Mevlut likes his work. I won’t say he feels most himself when he’s working, but it’s not an ordeal for him to be wandering around the streets of Istanbul selling his yogurt or his boza and meeting all the people he meets. In some deep way, it expresses who he is. In that sense, he is himself a bit of a novelist. You emphasize this point when you write that the emotion he conveys in calling out "Bozaaaaa!" echoes the feelings of the people who hear him. Do the novelist and the boza seller have something significant in common?

Oh yes, Mevlut works as a charming character — if he is charming, I may be wrong, of course — because he is well-meaning, happy, a good guy. Kierkegaard said unhappy people either live in the past or in the future, while the happy person lives in the present. Mevlut is deeply immersed in the present. Some part of my mind is Mevlut’s mind, but I wish I had his talent of enjoying the present, enjoying now. My girlfriend always tells me, “Enjoy now! Stop worrying about your future! Enjoy now!” Mevlut is a bit of a Sufi pantheist. Look at the loving attention he pays to every detail about the girl he elopes with, even though he knows it’s the wrong girl, and he’s been tricked. He has that deep thing that modernity is killing in us. He has his dreams and a talent of joining the common cause — more than we do. He doesn’t feel assertive. He doesn’t feel argumentative. He is a victim, but he doesn’t feel like a victim.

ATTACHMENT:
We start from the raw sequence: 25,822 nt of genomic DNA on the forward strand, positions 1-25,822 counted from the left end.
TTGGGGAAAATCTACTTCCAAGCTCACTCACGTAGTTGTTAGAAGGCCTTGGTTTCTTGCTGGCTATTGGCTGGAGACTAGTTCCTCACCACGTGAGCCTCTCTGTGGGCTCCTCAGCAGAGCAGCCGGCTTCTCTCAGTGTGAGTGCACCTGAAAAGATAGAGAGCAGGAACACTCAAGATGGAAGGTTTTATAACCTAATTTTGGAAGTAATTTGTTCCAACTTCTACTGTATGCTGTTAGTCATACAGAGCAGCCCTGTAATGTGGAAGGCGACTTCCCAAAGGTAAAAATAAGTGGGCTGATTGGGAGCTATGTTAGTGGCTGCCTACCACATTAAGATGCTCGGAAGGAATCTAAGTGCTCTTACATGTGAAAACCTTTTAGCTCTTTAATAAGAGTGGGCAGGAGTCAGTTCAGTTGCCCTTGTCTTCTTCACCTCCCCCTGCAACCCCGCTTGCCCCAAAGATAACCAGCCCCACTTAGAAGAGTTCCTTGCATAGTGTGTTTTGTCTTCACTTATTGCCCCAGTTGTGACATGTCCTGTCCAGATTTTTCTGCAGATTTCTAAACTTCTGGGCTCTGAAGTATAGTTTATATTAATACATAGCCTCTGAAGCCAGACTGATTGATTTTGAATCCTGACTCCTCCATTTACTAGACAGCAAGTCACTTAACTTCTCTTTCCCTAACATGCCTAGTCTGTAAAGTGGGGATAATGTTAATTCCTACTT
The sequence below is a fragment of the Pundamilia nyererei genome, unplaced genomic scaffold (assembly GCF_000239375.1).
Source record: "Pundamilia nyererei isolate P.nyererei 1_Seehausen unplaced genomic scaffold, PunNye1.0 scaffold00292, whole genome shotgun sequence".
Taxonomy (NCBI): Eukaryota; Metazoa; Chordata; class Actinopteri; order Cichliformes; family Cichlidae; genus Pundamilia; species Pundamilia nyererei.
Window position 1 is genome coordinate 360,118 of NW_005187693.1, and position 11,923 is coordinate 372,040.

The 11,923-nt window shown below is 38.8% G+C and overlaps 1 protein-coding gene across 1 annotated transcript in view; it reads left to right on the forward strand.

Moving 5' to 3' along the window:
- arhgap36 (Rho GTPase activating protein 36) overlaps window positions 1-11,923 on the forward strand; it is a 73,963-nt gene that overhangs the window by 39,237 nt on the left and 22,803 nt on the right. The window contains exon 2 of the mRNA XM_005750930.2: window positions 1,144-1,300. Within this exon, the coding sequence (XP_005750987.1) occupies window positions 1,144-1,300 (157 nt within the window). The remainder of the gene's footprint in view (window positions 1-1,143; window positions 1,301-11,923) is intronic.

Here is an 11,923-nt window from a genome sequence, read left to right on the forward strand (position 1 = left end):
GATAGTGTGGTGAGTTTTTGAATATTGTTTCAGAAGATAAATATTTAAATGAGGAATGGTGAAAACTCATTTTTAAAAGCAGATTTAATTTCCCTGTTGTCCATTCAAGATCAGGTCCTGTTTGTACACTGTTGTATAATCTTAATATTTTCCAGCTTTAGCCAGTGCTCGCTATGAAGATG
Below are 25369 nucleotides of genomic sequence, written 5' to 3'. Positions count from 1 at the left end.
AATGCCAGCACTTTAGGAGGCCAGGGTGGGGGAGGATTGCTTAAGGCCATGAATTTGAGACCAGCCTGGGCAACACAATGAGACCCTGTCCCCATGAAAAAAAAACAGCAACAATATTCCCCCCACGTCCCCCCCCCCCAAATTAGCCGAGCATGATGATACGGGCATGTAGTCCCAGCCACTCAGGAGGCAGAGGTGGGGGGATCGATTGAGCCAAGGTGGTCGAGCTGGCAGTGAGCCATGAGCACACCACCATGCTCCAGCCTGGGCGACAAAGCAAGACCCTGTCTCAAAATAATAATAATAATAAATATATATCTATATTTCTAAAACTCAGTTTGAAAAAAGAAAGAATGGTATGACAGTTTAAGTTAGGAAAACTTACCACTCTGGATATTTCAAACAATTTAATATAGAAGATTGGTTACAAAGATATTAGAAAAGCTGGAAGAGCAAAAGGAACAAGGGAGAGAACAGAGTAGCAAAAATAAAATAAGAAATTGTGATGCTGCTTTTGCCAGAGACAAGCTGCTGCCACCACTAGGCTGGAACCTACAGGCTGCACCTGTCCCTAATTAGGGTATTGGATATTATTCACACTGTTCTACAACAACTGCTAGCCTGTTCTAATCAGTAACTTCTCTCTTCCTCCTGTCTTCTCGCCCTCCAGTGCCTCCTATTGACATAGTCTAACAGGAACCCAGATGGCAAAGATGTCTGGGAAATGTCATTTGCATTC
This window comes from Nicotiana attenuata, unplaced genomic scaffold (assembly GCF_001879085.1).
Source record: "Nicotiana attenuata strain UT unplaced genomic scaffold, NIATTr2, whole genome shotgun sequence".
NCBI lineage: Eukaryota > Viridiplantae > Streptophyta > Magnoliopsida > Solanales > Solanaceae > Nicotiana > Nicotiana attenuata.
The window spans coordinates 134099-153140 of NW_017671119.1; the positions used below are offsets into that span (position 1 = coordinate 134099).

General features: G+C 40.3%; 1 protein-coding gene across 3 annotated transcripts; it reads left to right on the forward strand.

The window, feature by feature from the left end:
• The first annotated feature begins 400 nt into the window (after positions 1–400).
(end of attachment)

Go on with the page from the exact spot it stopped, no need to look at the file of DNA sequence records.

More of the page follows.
Discovering Mevlut’s optimism solved a huge problem for this novel: writing about a lower-class person for readers who are not from that class and as a writer who is also not from that class. This is not just politically incorrect; it is also a question of being convincing. I don’t want to tell you my trade secrets, but I did many things to avoid that problem or at least make it less visible. I tried hard to avoid melodrama — “The poor guy, he’s crying!” — I didn’t want that. I like Dickens, I like his language, but I don’t like his sentimentalism. It makes me angry. In many ways, this is a Dickensian novel. In order to avoid melodrama — something I also learned from Dickens — there is nothing better than humor. I hope the reader laughs rather than cries.

But what helped most was taking things from my own mind, like the title of the novel. During all my teenage years, in my 20s and 30s, my friends told me, “Orhan, you have a strange mind.” Then, I came across that quote in Wordsworth, “a strangeness in my mind,” and I wrote it down, thinking that one day, it would be a title of one of my novels. Finally, it is. I lent Mevlut my imagination, but I can’t tell you what it’s all about.

Yet, this is not a novel about the frustration of Mevlut’s ambition, because he doesn’t admit his mistake.